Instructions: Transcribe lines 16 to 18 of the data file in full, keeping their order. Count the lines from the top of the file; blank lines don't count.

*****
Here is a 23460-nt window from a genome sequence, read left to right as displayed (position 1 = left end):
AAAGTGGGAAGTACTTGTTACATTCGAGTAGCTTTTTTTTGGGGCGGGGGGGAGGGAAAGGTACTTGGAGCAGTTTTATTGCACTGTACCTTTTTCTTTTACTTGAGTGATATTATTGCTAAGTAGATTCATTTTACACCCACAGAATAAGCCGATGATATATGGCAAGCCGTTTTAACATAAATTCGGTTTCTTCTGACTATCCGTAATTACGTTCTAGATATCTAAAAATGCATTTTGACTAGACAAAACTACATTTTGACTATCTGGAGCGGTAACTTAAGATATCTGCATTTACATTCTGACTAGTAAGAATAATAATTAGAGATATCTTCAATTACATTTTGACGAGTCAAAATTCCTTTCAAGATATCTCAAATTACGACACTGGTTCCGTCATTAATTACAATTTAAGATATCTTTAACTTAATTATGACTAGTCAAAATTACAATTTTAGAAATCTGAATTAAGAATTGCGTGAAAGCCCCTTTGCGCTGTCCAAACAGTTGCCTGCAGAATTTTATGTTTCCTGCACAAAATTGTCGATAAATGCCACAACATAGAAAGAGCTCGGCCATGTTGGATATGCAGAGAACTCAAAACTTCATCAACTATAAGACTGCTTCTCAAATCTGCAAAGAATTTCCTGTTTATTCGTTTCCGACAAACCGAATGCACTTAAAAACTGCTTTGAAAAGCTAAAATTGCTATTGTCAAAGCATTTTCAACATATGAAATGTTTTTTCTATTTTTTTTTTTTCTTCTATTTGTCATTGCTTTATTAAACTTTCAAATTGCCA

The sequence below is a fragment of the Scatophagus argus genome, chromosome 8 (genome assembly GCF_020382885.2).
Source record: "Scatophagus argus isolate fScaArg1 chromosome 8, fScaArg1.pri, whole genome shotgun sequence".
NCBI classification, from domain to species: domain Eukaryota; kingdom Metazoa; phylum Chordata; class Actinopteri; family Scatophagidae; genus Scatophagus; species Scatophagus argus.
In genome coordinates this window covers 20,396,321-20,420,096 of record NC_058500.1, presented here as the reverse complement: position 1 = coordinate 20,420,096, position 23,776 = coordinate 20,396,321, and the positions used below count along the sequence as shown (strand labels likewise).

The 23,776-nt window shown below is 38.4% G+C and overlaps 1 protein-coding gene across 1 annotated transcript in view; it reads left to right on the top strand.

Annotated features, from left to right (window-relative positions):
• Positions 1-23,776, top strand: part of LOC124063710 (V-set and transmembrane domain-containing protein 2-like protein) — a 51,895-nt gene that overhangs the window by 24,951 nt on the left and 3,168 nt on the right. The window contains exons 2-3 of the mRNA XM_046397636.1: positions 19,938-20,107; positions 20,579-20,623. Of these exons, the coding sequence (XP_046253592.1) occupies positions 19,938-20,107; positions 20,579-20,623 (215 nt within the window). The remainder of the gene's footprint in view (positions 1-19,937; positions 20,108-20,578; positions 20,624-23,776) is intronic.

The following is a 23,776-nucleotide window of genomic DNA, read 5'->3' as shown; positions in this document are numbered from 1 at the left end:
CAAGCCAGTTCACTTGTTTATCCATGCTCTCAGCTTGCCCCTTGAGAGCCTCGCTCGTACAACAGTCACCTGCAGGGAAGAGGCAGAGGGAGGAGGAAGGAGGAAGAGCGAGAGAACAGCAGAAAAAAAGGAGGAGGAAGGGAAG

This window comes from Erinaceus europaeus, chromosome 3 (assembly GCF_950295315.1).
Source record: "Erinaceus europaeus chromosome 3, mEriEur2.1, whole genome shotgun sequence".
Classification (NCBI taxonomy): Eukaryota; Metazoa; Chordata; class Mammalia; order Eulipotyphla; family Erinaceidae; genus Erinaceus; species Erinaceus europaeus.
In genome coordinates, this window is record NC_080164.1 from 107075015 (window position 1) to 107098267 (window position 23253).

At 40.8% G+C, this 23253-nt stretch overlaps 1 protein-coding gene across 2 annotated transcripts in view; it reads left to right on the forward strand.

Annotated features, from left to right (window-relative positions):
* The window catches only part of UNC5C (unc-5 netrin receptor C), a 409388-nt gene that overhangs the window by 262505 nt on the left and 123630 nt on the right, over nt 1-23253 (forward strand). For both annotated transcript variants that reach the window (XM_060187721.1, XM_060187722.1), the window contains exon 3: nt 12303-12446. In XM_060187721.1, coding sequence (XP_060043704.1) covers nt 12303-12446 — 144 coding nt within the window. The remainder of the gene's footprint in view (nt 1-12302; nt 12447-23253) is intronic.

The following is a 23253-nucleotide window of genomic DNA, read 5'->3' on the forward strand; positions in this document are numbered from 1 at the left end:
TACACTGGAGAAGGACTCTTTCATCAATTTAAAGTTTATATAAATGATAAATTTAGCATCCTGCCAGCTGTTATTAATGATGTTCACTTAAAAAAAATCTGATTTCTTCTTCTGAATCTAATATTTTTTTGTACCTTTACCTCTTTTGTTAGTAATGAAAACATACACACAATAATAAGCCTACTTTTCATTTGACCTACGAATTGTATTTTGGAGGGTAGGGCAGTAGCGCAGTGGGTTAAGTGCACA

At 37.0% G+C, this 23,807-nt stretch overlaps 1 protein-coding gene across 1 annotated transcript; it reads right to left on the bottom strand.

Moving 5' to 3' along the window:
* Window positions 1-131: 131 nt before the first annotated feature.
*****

At 40.8% G+C, this 23253-nt stretch overlaps 1 protein-coding gene across 2 annotated transcripts in view; it reads left to right on the forward strand.

Annotated features, from left to right (window-relative positions):
* The window catches only part of UNC5C (unc-5 netrin receptor C), a 409388-nt gene that overhangs the window by 262505 nt on the left and 123630 nt on the right, over nt 1-23253 (forward strand). For both annotated transcript variants that reach the window (XM_060187721.1, XM_060187722.1), the window contains exon 3: nt 12303-12446. In XM_060187721.1, coding sequence (XP_060043704.1) covers nt 12303-12446 — 144 coding nt within the window. The remainder of the gene's footprint in view (nt 1-12302; nt 12447-23253) is intronic.